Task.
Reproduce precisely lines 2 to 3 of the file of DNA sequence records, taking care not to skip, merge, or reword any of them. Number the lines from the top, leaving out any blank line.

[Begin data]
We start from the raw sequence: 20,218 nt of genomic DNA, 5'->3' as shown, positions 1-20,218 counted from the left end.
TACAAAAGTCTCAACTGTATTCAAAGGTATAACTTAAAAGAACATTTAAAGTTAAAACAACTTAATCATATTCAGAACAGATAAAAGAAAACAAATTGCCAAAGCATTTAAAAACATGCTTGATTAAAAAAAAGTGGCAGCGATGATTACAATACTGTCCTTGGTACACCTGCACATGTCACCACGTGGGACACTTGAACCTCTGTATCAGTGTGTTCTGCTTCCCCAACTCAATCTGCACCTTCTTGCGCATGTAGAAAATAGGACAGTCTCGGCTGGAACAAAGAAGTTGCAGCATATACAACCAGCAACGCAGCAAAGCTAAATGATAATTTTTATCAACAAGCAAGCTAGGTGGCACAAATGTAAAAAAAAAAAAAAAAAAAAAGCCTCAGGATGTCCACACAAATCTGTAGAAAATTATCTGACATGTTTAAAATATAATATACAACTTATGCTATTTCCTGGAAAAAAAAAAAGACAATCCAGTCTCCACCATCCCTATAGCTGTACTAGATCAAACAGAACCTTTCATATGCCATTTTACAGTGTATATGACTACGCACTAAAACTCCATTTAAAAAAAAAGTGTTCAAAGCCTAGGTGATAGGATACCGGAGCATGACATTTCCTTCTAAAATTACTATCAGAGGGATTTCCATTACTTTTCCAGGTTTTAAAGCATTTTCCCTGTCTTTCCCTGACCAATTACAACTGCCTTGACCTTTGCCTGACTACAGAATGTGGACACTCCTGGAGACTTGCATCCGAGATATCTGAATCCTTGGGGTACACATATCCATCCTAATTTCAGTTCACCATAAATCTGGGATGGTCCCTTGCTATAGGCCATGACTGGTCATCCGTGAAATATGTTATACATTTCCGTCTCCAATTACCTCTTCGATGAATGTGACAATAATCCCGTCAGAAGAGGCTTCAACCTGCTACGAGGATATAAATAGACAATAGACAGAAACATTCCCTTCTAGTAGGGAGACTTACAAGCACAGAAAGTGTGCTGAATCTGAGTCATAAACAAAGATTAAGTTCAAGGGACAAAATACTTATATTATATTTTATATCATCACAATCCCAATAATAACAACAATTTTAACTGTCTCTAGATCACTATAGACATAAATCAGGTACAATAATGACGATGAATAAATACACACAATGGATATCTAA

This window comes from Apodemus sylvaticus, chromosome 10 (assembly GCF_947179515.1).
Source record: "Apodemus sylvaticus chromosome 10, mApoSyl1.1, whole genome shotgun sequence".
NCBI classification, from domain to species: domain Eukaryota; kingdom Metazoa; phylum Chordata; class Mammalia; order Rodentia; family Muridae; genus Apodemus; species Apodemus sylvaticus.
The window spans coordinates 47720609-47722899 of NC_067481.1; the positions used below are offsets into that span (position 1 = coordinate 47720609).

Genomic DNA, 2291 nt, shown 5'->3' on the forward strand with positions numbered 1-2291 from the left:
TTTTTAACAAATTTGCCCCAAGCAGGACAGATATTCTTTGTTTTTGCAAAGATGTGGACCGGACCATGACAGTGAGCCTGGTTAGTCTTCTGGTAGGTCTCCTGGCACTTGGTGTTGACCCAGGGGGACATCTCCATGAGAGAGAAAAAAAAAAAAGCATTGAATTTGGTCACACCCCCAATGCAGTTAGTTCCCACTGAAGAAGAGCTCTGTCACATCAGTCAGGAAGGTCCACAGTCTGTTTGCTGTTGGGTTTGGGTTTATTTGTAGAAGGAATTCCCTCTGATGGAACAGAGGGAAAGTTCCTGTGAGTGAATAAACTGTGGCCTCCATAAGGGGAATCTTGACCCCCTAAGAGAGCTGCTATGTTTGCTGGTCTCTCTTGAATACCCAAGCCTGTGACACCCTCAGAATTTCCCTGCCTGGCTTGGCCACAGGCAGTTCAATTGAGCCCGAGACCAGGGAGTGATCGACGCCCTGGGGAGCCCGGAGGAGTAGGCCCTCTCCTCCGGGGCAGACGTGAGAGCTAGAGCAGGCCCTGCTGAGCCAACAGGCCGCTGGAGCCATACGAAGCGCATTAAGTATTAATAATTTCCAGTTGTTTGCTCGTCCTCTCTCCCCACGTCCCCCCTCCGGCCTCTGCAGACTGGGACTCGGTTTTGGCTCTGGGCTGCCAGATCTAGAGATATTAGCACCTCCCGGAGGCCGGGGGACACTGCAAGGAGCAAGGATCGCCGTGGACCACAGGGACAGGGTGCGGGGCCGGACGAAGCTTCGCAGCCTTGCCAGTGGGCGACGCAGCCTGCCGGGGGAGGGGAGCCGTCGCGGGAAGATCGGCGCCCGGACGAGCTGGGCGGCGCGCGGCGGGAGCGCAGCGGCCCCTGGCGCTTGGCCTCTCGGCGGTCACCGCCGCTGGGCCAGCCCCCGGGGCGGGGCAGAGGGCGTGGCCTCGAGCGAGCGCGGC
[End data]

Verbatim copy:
TACAAAAGTCTCAACTGTATTCAAAGGTATAACTTAAAAGAACATTTAAAGTTAAAACAACTTAATCATATTCAGAACAGATAAAAGAAAACAAATTGCCAAAGCATTTAAAAACATGCTTGATTAAAAAAAAGTGGCAGCGATGATTACAATACTGTCCTTGGTACACCTGCACATGTCACCACGTGGGACACTTGAACCTCTGTATCAGTGTGTTCTGCTTCCCCAACTCAATCTGCACCTTCTTGCGCATGTAGAAAATAGGACAGTCTCGGCTGGAACAAAGAAGTTGCAGCATATACAACCAGCAACGCAGCAAAGCTAAATGATAATTTTTATCAACAAGCAAGCTAGGTGGCACAAATGTAAAAAAAAAAAAAAAAAAAAAGCCTCAGGATGTCCACACAAATCTGTAGAAAATTATCTGACATGTTTAAAATATAATATACAACTTATGCTATTTCCTGGAAAAAAAAAAAGACAATCCAGTCTCCACCATCCCTATAGCTGTACTAGATCAAACAGAACCTTTCATATGCCATTTTACAGTGTATATGACTACGCACTAAAACTCCATTTAAAAAAAAAGTGTTCAAAGCCTAGGTGATAGGATACCGGAGCATGACATTTCCTTCTAAAATTACTATCAGAGGGATTTCCATTACTTTTCCAGGTTTTAAAGCATTTTCCCTGTCTTTCCCTGACCAATTACAACTGCCTTGACCTTTGCCTGACTACAGAATGTGGACACTCCTGGAGACTTGCATCCGAGATATCTGAATCCTTGGGGTACACATATCCATCCTAATTTCAGTTCACCATAAATCTGGGATGGTCCCTTGCTATAGGCCATGACTGGTCATCCGTGAAATATGTTATACATTTCCGTCTCCAATTACCTCTTCGATGAATGTGACAATAATCCCGTCAGAAGAGGCTTCAACCTGCTACGAGGATATAAATAGACAATAGACAGAAACATTCCCTTCTAGTAGGGAGACTTACAAGCACAGAAAGTGTGCTGAATCTGAGTCATAAACAAAGATTAAGTTCAAGGGACAAAATACTTATATTATATTTTATATCATCACAATCCCAATAATAACAACAATTTTAACTGTCTCTAGATCACTATAGACATAAATCAGGTACAATAATGACGATGAATAAATACACACAATGGATATCTAA

This window comes from Apodemus sylvaticus, chromosome 10 (assembly GCF_947179515.1).